Black churchgoers report powerlessness in politics, freedom of selection in black communities
(RNS) – The majority of black church goers say African Americans generally feel politically powerless, but these worshipers also see black communities as a source of comfort and control, according to a new study by the Barna Group.
Three in four black churchgoers – defined in the study as African-Americans attending a black-majority church – agree that “when it comes to politics, black people generally feel powerless,” with 30% strongly agreeing. About the same percentage of black Americans in general – 73% – reported such sentiment, a higher percentage than in 1996, when 61% said they agreed with the statement.
The report was released on Monday, January 18, the day of Martin Luther King Jr. and two days before the inauguration of President-elect Joe Biden and Vice-President-elect Kamala Harris, the first black woman to serve in this role. The results are the first of several reports from Barna’s State of the Black Church project.
The results are based on responses from around 1,800 black Americans, including more than 800 who attend black churches. The survey was conducted in the spring by the California research company.
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“We have conducted hundreds of studies of beliefs and culture, and we have consistently found that black Americans have more active beliefs in prayer, scripture reading and worship than other racial groups in the country,” said Brooke Hempell, Barna’s senior vice president. “And in 2020 that legacy bore remarkable fruit as black Christians showed resilience in their faith and strong social impact on political and judicial issues despite significant trials.”
Research shows that the black church may provide a respite for black people who feel they do not have sufficient political power.
Eighty percent of black church attendees agree that “being associated with a black church is comforting because it’s a place where black people are in control of their lives.” More than a third (37%) agreed Statement emphatically.
More and more black Americans generally agreed that the church is a source of comfort and control. It rose from 50 percent in 1996 to 65 percent in 2020.
“Faced with the simultaneous increase in a wider sense of powerlessness,” the report said, “current participants in black churches may view their congregations as autonomous spaces to regain authority and be part of worship communities driven by vision and hopes of blacks are influenced. “
The report also comes when Rev. Raphael Warnock, pastor of one of the country’s best-known black churches, won the US Senate election, making the Democrat the first black in Georgia to do so. Warnock is the senior pastor of the Ebenezer Baptist Church in Atlanta, the former pulpit of Rev. Martin Luther King Jr., a community that has long linked its religious beliefs with social action.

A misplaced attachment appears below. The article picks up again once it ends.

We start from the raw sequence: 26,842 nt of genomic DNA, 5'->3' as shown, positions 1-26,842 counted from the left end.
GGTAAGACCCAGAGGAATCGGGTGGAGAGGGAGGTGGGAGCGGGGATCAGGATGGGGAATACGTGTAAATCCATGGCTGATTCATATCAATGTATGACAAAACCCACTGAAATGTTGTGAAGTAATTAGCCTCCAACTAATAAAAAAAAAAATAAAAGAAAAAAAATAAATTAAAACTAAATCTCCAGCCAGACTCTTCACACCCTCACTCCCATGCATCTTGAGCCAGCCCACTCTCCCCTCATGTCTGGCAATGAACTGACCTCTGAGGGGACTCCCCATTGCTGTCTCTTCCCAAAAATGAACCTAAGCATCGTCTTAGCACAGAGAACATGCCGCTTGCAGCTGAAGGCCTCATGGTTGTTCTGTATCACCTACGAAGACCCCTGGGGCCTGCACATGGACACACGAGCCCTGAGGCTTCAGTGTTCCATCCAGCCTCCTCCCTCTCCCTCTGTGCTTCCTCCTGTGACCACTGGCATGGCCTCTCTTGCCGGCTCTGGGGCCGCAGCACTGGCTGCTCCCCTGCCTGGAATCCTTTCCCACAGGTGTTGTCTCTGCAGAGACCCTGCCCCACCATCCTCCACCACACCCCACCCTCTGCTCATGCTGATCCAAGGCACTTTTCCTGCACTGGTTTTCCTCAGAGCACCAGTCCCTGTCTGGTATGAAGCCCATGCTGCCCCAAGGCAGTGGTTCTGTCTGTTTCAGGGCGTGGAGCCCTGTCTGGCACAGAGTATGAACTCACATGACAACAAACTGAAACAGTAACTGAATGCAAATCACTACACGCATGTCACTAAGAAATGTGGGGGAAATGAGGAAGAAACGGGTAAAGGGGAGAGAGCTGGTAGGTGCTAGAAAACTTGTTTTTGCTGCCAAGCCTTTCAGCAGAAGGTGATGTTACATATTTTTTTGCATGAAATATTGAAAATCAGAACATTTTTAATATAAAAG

Most respondents found this combination to be desirable in the Barna survey. Almost eight in ten black church goers (79%) and seven in ten black Americans (71%) say the black church should prioritize both social and spiritual issues.
Although teaching the Bible (55%), offering fellowship (50%), and providing spiritual guidance (50%) were the main topics, black church attendees should be priorities for the black church, combating local poverty, and looking after widows and the elderly next (both 46%).
Belonging to the Democratic Party remains strong among participants in the black church. Three-quarters (76%) identify with this political party compared to two-thirds (67%) of all black Americans.
However, researchers found a decline in identification with the Democratic Party among younger black churchgoers: more than three-quarters of Boomers (87%) and Gen Xer (76%) identified with the party, but only 66% of Millennials and 52% of Gen Zers .
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The results are based on an online survey conducted April 22 through May 6 of 1,083 black adults in the United States and an additional 822 black church goers. The error rate was plus or minus 2.3 percentage points.
The 1996 results are based on a telephone survey of 802 black adults in the United States and have an error rate of 3.3 percentage points.
The report was developed by Barna with partners such as the American Bible Society, Black Millennial Café, Compassion International, Lead.NYC, and Urban Ministries Inc.
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